Current Research Projects

Sensory Processing and Balance Control during Walking in CP

The goal of this project is to characterize neural control strategies underlying walking in children with cerebral palsy (CP) to inform the development of new therapeutic approaches. In general, rehabilitation interventions focus on improving functional performance by decreasing motor deficits associated with muscle spasticity and weakness in children with CP. Far less attention has been paid to sensory processing deficits. However, recent studies have suggested that a significant contributor to the motor function deficit in children with CP may be impairment in the neural processing of tactile discrimination and proprioception information. The mechanisms associated with such sensory deficits, and how they impact motor control in individuals with CP, are unknown. The primary triad of sensory modalities that are crucial for healthy postural control are the visual, vestibular, and proprioceptive systems. We have developed innovative techniques to manipulate these sensory modalities, allowing investigation of how they support stable and flexible control of upright equilibrium during standing and walking. The long-term view is that this approach will identify mechanisms toward developing more effective sensorimotor rehabilitation paradigms for children with CP. The expected outcomes of this study include: 1) a better understanding of the relationship between sensory processing and functional mobility in individuals with CP; and 2) an elucidation of the effect of galvanic vestibular stimulation on individuals with CP. These findings may support a multi-dimensional clinical approach to potentiate typically motor-centric strategies for improving mobility in children with CP.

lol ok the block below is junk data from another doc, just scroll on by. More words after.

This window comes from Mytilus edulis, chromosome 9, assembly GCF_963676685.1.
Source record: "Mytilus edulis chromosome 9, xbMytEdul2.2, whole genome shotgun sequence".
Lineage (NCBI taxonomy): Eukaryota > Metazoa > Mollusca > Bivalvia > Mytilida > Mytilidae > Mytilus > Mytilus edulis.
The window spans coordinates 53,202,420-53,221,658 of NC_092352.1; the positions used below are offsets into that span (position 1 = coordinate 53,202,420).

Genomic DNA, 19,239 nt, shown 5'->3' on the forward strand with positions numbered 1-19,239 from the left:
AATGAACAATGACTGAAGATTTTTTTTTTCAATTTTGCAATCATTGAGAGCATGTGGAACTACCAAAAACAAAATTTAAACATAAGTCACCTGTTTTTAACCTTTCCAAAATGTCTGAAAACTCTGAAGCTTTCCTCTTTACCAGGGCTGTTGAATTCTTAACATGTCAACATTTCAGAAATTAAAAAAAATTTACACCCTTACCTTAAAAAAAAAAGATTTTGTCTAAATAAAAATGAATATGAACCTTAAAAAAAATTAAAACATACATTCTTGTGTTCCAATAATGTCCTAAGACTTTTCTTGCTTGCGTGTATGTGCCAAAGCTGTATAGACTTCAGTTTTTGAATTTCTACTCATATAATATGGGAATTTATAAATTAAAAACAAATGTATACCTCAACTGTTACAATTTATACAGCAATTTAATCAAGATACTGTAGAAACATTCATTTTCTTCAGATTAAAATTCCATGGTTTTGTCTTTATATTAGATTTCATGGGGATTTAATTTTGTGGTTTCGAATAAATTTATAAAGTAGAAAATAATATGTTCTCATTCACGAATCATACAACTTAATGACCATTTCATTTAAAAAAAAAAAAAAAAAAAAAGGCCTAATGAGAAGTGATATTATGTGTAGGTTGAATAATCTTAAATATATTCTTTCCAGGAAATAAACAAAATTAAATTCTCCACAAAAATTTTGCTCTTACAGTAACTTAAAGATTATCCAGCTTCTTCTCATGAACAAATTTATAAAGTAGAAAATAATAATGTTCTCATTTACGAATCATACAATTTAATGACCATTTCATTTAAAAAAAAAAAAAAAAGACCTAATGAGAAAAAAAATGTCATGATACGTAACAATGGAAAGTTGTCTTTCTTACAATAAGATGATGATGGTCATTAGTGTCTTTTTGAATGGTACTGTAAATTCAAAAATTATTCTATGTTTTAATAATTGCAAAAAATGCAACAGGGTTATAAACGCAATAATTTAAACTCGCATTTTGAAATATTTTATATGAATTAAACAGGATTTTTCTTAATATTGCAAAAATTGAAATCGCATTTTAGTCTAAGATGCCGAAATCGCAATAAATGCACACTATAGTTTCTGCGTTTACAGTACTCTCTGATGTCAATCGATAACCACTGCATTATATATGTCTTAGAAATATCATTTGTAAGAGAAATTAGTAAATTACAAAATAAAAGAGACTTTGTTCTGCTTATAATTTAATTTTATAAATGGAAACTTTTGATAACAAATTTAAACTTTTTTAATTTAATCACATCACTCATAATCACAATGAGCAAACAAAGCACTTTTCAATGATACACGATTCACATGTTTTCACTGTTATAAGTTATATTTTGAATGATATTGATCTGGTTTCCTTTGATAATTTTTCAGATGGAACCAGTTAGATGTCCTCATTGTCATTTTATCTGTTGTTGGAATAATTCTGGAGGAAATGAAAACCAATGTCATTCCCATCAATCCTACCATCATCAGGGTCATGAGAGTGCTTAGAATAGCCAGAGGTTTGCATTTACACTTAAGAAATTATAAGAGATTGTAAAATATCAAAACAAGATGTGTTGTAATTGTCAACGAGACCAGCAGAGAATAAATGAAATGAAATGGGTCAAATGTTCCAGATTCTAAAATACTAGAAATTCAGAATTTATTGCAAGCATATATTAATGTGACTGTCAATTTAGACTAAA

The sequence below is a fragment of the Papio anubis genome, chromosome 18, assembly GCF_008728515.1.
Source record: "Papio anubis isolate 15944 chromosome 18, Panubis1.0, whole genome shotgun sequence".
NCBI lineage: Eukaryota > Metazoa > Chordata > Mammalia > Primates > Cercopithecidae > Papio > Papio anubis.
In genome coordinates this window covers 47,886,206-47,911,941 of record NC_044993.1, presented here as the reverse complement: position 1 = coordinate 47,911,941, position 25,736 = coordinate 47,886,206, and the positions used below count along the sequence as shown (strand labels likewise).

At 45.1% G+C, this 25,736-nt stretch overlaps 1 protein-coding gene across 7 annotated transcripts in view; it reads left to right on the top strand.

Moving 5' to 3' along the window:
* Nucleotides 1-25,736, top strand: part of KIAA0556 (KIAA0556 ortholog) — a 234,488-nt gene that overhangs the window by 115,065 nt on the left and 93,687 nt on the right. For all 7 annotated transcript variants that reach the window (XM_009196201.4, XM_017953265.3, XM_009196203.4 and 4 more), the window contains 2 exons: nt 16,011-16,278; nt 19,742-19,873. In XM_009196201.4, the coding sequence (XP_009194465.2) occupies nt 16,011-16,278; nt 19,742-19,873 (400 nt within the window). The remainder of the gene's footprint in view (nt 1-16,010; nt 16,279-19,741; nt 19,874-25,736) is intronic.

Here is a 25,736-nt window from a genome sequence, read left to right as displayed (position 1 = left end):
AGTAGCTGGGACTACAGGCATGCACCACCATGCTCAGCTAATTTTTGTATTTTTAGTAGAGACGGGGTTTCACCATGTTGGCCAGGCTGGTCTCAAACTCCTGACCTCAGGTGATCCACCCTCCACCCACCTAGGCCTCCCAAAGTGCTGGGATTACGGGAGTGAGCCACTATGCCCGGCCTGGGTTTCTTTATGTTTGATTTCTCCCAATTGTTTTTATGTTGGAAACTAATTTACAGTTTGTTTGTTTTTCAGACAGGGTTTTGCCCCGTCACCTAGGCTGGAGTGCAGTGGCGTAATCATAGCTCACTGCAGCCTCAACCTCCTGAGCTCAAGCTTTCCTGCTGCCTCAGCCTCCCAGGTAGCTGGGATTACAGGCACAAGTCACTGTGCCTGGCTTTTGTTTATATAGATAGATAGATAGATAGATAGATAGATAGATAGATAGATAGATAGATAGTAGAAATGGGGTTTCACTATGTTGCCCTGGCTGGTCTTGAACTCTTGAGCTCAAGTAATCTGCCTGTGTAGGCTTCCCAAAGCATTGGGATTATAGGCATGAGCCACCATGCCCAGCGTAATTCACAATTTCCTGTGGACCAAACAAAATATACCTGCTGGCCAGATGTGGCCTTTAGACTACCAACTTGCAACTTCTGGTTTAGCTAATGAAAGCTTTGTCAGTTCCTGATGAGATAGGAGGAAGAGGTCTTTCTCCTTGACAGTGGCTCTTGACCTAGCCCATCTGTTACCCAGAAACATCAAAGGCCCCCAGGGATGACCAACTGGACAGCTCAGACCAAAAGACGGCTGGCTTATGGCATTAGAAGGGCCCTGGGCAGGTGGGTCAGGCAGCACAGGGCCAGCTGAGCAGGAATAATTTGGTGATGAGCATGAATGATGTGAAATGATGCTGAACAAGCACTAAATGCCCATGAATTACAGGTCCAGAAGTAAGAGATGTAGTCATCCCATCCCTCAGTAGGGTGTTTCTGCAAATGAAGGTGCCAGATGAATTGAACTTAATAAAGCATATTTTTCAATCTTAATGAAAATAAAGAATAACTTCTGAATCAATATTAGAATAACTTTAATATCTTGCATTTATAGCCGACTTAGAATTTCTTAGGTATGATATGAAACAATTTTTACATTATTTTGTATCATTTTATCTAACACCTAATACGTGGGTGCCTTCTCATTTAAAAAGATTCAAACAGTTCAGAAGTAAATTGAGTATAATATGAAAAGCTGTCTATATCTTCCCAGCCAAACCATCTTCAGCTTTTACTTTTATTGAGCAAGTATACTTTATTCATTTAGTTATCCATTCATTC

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Dr. Jeka receives US patent for TreadSense

Congratulations to Dr. John Jeka, Professor & Department Chair of Kinesiology for the recent patent awarded by the United States Patent and Trademark Office for his TreadSense product. TreadSense combines three technologies (a treadmill, a webcam, and computer modeling of the human body) into one device that provides feedback as to how an individual is moving. This device is incredibly helpful in rehabilitation settings, helping people to re-learn how to safely walk following an injury.

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TreadSense profiled by radio news station WTOP.

Dr. Jeka and some of his research team, Eric Anson, Peter Agada (both Kinesiology Graduate Students) and Joseph Owen (Undergraduate in Computer Science) were interviewed by a reporter from WTOP 103.5 FM radio about their Treadsense invention. It is currently installed at Washington Adventist...

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